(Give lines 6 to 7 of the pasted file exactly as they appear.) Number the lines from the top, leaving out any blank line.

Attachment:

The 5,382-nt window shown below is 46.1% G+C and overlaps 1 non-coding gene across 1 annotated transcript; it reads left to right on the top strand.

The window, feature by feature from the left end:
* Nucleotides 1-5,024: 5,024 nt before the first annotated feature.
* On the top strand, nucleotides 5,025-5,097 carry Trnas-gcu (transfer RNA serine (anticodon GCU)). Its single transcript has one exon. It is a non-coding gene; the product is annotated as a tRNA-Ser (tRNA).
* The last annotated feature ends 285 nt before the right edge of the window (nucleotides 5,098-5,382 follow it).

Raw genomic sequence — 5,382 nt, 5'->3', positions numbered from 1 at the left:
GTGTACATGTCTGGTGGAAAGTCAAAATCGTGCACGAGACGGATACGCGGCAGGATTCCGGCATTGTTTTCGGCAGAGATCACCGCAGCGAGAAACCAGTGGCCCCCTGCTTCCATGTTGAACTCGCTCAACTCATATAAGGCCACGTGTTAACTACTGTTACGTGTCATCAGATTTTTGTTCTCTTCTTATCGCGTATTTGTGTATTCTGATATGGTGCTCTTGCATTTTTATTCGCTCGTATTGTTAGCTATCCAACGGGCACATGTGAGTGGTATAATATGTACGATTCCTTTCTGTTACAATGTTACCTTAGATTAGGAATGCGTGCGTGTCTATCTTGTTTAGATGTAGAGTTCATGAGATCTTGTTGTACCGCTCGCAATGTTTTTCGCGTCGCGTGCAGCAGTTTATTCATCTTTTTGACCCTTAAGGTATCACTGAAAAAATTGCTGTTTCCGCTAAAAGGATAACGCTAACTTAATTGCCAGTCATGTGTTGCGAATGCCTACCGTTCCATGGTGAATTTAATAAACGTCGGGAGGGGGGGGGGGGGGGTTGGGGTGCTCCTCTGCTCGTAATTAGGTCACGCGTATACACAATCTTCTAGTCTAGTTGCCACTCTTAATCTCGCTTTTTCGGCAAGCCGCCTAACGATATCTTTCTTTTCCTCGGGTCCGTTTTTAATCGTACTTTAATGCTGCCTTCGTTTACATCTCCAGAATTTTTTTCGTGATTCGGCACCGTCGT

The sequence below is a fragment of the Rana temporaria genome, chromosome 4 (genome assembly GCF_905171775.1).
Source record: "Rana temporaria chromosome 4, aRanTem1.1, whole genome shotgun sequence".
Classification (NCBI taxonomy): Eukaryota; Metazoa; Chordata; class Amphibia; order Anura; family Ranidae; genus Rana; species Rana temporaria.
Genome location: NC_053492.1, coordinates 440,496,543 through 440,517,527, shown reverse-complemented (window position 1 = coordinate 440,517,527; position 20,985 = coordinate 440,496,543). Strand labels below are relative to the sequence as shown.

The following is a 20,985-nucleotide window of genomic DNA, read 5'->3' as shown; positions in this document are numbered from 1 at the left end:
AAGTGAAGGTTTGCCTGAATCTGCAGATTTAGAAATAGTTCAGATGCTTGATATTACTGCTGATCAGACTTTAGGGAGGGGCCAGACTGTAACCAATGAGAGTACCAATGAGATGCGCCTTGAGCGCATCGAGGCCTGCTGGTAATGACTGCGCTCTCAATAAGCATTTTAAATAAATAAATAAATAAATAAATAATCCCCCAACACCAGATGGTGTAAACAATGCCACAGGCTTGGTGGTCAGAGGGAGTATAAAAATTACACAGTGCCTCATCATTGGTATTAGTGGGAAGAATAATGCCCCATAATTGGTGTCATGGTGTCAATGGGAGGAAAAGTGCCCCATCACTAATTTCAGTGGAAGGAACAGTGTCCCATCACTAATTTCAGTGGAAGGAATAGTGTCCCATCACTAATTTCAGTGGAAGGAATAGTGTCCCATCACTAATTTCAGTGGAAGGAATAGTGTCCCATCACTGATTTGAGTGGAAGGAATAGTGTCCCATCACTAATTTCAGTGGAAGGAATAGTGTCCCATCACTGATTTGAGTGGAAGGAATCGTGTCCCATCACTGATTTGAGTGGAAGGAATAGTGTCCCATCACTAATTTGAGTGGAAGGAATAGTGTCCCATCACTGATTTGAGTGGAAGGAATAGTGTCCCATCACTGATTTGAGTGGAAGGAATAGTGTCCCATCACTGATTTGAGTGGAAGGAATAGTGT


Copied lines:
Raw genomic sequence — 5,382 nt, 5'->3', positions numbered from 1 at the left:
GTGTACATGTCTGGTGGAAAGTCAAAATCGTGCACGAGACGGATACGCGGCAGGATTCCGGCATTGTTTTCGGCAGAGATCACCGCAGCGAGAAACCAGTGGCCCCCTGCTTCCATGTTGAACTCGCTCAACTCATATAAGGCCACGTGTTAACTACTGTTACGTGTCATCAGATTTTTGTTCTCTTCTTATCGCGTATTTGTGTATTCTGATATGGTGCTCTTGCATTTTTATTCGCTCGTATTGTTAGCTATCCAACGGGCACATGTGAGTGGTATAATATGTACGATTCCTTTCTGTTACAATGTTACCTTAGATTAGGAATGCGTGCGTGTCTATCTTGTTTAGATGTAGAGTTCATGAGATCTTGTTGTACCGCTCGCAATGTTTTTCGCGTCGCGTGCAGCAGTTTATTCATCTTTTTGACCCTTAAGGTATCACTGAAAAAATTGCTGTTTCCGCTAAAAGGATAACGCTAACTTAATTGCCAGTCATGTGTTGCGAATGCCTACCGTTCCATGGTGAATTTAATAAACGTCGGGAGGGGGGGGGGGGGGGTTGGGGTGCTCCTCTGCTCGTAATTAGGTCACGCGTATACACAATCTTCTAGTCTAGTTGCCACTCTTAATCTCGCTTTTTCGGCAAGCCGCCTAACGATATCTTTCTTTTCCTCGGGTCCGTTTTTAATCGTACTTTAATGCTGCCTTCGTTTACATCTCCAGAATTTTTTTCGTGATTCGGCACCGTCGT